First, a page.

Ottawa has to cycle and walk the talk starting now.

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Nancy Biggs, a long term Ecology Ottawa volunteer, has made many contributions to environmental sustainability in Ottawa. What follows is her delegation to the Transportation Committee at Ottawa City Hall October 7, 2015:

"In the Complete Streets Implementation Framework it was noted that the complete street project addresses the TCPs, Strategic Objectives TM2 and TM4. TM2 provides and promotes infrastructure to support safe mobility choices and TM4 improves safety for all road users. I would encourage council to follow through with the Strategic Initiatives goal to complete 100% of the Phase 1 Transportation Master Plan cycling projects by Q4 2018, committing $2,040,000 per year for cycling and $1,125,000 per year for pedestrians.

I live in Orleans. Councillor Monette was instrumental in having the multipurpose path paved from 10th Line to Hiawatha Park. This has greatly improved cycling and is extremely well used. Councillor Blais, has proposed a Trans Orleans Cycling and Pedestrian Pathway linking Trim Road to Navan Road, which will connect the community and act as a backbone for a larger network though Orleans and Cumberland. He said, “It will allow residents of all ages to safely travel to and from many destinations not having to use a car.”

The City has started construction, making Main Street a complete street.  It would be wonderful to have a complete street in the suburb of Orleans on Centrum Boulevard starting at the Quality Inn next to 10th Line linking Eric Czapnik Way with Centrum Boulevard, going past the Police Station, the Cumberland Seniors’ Park, the YMCA, Government Offices, the Shenkman Arts Centre, restaurants and two hotels, ending at Place D’Orleans, the future site of an LRT station.  With the current intensification that’s taken place in this area, a complete street will make it safe for all ages whether walking or cycling.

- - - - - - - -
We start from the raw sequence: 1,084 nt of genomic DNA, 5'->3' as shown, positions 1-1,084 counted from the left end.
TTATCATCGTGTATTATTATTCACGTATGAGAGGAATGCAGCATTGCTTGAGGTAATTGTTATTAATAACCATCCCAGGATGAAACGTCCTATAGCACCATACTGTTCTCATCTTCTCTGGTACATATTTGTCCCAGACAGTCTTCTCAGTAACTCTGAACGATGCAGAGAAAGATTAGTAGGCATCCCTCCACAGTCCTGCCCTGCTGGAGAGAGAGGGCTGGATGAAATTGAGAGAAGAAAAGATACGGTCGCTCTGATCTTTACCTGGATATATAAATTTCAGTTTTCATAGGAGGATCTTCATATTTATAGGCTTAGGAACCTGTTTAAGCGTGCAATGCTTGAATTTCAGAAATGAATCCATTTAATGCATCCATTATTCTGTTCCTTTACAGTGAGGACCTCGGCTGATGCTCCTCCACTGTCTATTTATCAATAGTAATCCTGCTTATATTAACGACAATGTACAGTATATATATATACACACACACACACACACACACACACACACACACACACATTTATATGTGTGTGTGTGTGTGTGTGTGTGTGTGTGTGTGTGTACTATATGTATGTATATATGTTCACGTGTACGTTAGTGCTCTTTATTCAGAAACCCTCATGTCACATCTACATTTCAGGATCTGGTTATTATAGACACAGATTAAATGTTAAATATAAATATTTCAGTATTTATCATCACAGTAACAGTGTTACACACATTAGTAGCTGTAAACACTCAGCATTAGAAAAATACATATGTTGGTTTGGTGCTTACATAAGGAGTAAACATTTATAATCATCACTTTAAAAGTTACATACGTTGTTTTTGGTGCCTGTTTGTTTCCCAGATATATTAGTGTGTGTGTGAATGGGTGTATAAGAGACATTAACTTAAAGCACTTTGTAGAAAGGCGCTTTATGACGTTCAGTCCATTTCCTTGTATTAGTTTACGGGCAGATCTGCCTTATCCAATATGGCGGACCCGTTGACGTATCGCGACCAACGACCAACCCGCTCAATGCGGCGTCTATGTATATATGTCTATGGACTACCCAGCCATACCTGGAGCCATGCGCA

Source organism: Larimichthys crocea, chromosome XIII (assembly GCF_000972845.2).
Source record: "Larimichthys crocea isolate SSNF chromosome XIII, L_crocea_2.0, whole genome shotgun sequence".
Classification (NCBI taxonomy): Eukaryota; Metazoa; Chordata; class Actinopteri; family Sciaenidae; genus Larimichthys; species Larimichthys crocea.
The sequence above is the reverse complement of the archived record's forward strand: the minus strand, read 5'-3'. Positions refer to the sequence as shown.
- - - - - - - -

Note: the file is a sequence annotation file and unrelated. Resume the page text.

We need to make Ottawa a more environmentally sustainable city.

I felt truly inspired by Vancouver’s Deputy Mayor, Andrea Reimer. She discussed Vancouver’s goal to be the greenest city in the world by 2020 and is well on the way now ranking 4th.  Vancouver’s council has a vision of a better place to work and live sustainably and started implementing 84 environmental improvements even before they had an official greening plan and engaged thousands of Vancouverites.

What does it take? Change needs real leadership. It needs quantifiable outcomes and it needs action.

Ottawa has to cycle and walk the talk starting now.

Andrea Reimer was moved to tears at the end of her talk, when she spoke about the 22 million people who have already been displaced, not by war, but by climate change.

I agree with her that it is a moral imperative and that we must act now to make our city more sustainable.

David Chernushenko at this event said “there is no reason why we could not or should not be doing everything that Vancouver is doing.”

I agree."

-Nancy Biggs, Ecology Ottawa volunteer, resident of Orleans


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